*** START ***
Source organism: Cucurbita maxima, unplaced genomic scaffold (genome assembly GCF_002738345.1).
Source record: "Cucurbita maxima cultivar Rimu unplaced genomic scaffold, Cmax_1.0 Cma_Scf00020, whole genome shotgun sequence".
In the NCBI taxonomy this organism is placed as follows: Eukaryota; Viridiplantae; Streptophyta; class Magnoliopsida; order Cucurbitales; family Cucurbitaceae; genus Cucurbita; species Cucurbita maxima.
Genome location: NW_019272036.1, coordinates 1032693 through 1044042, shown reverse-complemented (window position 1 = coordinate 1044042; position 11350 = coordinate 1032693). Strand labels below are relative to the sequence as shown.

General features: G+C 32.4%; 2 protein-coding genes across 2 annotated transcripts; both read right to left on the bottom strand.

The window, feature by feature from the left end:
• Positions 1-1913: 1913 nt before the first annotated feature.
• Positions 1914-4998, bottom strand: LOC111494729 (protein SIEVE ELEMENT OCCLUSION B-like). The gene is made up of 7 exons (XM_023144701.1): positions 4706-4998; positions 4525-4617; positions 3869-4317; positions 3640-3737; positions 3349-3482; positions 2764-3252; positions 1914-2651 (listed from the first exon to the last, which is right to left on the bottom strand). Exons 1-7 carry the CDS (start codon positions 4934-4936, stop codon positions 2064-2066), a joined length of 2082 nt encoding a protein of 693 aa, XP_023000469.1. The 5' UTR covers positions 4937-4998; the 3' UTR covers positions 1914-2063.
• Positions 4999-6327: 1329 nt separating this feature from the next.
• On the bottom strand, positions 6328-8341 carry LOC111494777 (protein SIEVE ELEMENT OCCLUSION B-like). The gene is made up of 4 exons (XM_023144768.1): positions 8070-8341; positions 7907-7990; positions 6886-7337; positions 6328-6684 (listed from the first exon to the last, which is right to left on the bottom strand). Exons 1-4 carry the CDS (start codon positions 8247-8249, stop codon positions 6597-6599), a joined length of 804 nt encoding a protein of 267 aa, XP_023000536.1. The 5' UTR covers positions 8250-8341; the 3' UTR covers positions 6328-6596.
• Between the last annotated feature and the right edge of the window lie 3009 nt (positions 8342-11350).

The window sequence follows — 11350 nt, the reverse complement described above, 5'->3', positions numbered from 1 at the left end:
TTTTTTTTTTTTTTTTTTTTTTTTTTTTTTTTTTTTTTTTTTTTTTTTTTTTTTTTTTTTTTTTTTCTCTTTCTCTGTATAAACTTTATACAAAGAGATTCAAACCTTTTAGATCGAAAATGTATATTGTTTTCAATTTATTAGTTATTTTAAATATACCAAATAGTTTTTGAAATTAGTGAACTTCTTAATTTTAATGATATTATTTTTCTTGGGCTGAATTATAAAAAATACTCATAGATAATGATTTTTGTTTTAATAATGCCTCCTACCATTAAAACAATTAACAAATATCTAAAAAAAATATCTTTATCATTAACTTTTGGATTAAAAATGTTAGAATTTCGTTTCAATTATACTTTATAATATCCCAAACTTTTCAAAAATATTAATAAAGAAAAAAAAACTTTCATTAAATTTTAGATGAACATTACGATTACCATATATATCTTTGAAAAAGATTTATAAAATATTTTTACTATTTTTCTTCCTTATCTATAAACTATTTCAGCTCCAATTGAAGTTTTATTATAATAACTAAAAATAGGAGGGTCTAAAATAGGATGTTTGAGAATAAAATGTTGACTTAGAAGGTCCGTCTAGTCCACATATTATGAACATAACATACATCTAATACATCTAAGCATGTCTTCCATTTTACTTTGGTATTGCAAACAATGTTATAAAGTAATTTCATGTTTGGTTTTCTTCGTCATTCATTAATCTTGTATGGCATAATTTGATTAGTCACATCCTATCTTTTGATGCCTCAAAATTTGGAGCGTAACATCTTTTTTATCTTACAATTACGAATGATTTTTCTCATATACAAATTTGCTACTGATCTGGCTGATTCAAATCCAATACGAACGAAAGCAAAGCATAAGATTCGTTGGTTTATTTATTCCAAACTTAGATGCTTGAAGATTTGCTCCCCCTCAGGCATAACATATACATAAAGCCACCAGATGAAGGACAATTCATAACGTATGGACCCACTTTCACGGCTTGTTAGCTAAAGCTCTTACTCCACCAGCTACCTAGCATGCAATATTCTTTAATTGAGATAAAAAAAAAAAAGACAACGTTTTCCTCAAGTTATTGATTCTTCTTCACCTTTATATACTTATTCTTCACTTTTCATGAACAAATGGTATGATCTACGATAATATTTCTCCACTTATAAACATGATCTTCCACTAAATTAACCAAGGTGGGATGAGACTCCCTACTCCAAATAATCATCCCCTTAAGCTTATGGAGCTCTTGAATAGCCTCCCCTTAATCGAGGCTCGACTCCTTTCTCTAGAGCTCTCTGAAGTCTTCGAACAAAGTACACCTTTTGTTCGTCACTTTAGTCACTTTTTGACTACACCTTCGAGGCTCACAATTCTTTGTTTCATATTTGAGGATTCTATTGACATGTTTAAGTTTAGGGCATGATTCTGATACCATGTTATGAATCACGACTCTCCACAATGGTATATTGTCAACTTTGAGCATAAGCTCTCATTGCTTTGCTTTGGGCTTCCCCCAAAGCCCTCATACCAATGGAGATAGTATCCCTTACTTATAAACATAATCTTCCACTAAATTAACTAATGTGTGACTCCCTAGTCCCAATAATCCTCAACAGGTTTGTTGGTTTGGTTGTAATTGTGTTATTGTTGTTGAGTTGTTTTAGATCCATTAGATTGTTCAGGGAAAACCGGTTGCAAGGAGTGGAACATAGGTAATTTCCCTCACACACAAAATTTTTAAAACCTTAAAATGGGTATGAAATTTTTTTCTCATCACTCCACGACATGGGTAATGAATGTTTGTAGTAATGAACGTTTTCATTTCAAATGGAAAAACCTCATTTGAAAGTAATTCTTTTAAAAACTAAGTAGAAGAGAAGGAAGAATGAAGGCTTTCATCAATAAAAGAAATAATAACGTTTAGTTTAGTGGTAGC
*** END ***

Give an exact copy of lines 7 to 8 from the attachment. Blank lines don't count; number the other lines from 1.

• Positions 1-1913: 1913 nt before the first annotated feature.
• Positions 1914-4998, bottom strand: LOC111494729 (protein SIEVE ELEMENT OCCLUSION B-like). The gene is made up of 7 exons (XM_023144701.1): positions 4706-4998; positions 4525-4617; positions 3869-4317; positions 3640-3737; positions 3349-3482; positions 2764-3252; positions 1914-2651 (listed from the first exon to the last, which is right to left on the bottom strand). Exons 1-7 carry the CDS (start codon positions 4934-4936, stop codon positions 2064-2066), a joined length of 2082 nt encoding a protein of 693 aa, XP_023000469.1. The 5' UTR covers positions 4937-4998; the 3' UTR covers positions 1914-2063.